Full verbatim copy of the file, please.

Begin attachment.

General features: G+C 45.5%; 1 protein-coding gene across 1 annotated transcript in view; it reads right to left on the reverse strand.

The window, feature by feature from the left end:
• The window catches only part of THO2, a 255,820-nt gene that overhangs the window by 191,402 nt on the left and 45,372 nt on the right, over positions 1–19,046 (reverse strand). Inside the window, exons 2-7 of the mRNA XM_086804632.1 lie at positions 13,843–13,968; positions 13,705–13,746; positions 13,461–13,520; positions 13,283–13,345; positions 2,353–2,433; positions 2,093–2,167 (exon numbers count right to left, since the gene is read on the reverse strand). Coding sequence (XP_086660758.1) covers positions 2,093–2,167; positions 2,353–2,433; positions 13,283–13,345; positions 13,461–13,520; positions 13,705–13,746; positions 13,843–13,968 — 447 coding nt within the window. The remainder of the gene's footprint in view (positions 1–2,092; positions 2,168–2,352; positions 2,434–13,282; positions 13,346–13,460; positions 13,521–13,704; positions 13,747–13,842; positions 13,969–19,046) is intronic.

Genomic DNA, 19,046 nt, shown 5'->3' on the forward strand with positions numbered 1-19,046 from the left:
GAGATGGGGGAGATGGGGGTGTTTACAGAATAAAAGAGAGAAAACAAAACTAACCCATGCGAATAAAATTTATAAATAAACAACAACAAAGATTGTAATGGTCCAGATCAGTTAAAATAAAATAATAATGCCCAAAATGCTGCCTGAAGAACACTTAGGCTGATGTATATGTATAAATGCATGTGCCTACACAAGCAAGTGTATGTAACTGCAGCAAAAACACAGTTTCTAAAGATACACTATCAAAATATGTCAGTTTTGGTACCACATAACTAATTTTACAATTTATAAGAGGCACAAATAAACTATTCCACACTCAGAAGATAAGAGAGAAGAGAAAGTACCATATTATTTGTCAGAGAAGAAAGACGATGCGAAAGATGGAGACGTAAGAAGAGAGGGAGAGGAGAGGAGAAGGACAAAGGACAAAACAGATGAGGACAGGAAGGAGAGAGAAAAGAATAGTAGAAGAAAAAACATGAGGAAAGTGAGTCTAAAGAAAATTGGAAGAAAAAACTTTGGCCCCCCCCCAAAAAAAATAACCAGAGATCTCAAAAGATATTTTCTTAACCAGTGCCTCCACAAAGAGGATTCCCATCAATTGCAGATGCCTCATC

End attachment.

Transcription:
General features: G+C 45.5%; 1 protein-coding gene across 1 annotated transcript in view; it reads right to left on the reverse strand.

The window, feature by feature from the left end:
• The window catches only part of THO2, a 255,820-nt gene that overhangs the window by 191,402 nt on the left and 45,372 nt on the right, over positions 1–19,046 (reverse strand). Inside the window, exons 2-7 of the mRNA XM_086804632.1 lie at positions 13,843–13,968; positions 13,705–13,746; positions 13,461–13,520; positions 13,283–13,345; positions 2,353–2,433; positions 2,093–2,167 (exon numbers count right to left, since the gene is read on the reverse strand). Coding sequence (XP_086660758.1) covers positions 2,093–2,167; positions 2,353–2,433; positions 13,283–13,345; positions 13,461–13,520; positions 13,705–13,746; positions 13,843–13,968 — 447 coding nt within the window. The remainder of the gene's footprint in view (positions 1–2,092; positions 2,168–2,352; positions 2,434–13,282; positions 13,346–13,460; positions 13,521–13,704; positions 13,747–13,842; positions 13,969–19,046) is intronic.

Genomic DNA, 19,046 nt, shown 5'->3' on the forward strand with positions numbered 1-19,046 from the left:
GAGATGGGGGAGATGGGGGTGTTTACAGAATAAAAGAGAGAAAACAAAACTAACCCATGCGAATAAAATTTATAAATAAACAACAACAAAGATTGTAATGGTCCAGATCAGTTAAAATAAAATAATAATGCCCAAAATGCTGCCTGAAGAACACTTAGGCTGATGTATATGTATAAATGCATGTGCCTACACAAGCAAGTGTATGTAACTGCAGCAAAAACACAGTTTCTAAAGATACACTATCAAAATATGTCAGTTTTGGTACCACATAACTAATTTTACAATTTATAAGAGGCACAAATAAACTATTCCACACTCAGAAGATAAGAGAGAAGAGAAAGTACCATATTATTTGTCAGAGAAGAAAGACGATGCGAAAGATGGAGACGTAAGAAGAGAGGGAGAGGAGAGGAGAAGGACAAAGGACAAAACAGATGAGGACAGGAAGGAGAGAGAAAAGAATAGTAGAAGAAAAAACATGAGGAAAGTGAGTCTAAAGAAAATTGGAAGAAAAAACTTTGGCCCCCCCCCAAAAAAAATAACCAGAGATCTCAAAAGATATTTTCTTAACCAGTGCCTCCACAAAGAGGATTCCCATCAATTGCAGATGCCTCATC